Barry Eichengreen

Barry Julian Eichengreen is an American economist who holds the title of George C. Pardee and Helen N. Pardee Professor of Economics and Political Science at the University of California, Berkeley, where he has taught since 1987. Eichengreen currently serves as a Research Associate at the National Bureau of Economic Research and as a Research Fellow at the Centre for Economic Policy Research.
Eichengreen's mother was Lucille Eichengreen, a Holocaust survivor and author.


Eichengreen has done research and published widely on the history and current operation of the international monetary and financial system. He received his A.B. from UC Santa Cruz in 1974. an M.A. in economics, an M.Phil. in economics, an M.A. in history, and a Ph.D. in economics from Yale University in New Haven, Connecticut.
He was a senior policy advisor to the International Monetary Fund in 1997 and 1998, although he has since been critical of the IMF. In 1997, he served as a fellow of the American Academy of Arts and Sciences.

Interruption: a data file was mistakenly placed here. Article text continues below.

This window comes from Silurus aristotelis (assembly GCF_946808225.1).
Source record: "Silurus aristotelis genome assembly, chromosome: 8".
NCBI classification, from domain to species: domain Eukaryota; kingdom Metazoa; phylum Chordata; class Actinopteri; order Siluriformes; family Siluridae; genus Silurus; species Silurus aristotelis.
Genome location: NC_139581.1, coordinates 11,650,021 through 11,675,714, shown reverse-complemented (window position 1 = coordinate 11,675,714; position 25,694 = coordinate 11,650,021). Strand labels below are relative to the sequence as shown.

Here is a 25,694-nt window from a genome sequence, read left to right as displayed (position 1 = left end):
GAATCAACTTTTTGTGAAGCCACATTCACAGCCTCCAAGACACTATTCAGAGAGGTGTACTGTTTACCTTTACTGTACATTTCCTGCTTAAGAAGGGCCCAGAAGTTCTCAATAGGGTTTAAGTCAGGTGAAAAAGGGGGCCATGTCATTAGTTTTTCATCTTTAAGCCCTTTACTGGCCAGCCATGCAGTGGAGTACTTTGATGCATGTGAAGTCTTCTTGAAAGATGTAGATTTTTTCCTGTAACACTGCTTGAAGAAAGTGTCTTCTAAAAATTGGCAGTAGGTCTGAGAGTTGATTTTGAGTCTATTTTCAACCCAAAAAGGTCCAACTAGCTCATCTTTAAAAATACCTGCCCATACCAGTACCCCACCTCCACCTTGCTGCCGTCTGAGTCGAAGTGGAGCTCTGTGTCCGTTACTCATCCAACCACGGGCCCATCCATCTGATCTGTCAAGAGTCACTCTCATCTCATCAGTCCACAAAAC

His best known work is the book Golden Fetters: The Gold Standard and the Great Depression, 1919–1939, Oxford University Press, 1992. In his own book on the Great Depression, Ben Bernanke summarized Eichengreen's thesis as follows:
The main evidence Eichengreen adduces in support of this view is the fact that countries that abandoned the gold standard earlier saw their economies recover more quickly.
His recent books include Global Imbalances and the Lessons of Bretton Woods, MIT Press, September 2006, The European Economy Since 1945: Co-ordinated Capitalism and Beyond, Princeton University Press 2007, and Exorbitant Privilege: The Rise and Fall of the Dollar and the Future of the International Monetary System, Oxford University Press, 2011
His most recent book is Hall of Mirrors: The Great Depression, The Great Recession, Oxford University Press, December 2014
His most cited paper is Bayoumi and Eichengreen "Shocking Aspects of European Monetary Unification" which argued that the European Union was less suitable as a Single Currency Area than the United States. This diagnosis was confirmed in 2011 when external shocks caused the Eurozone Crisis.
He has been President of the Economic History Association. In addition to this, he is a non-resident Senior Fellow at the Centre for International Governance Innovation and a regular contributor to Project Syndicate since 2003.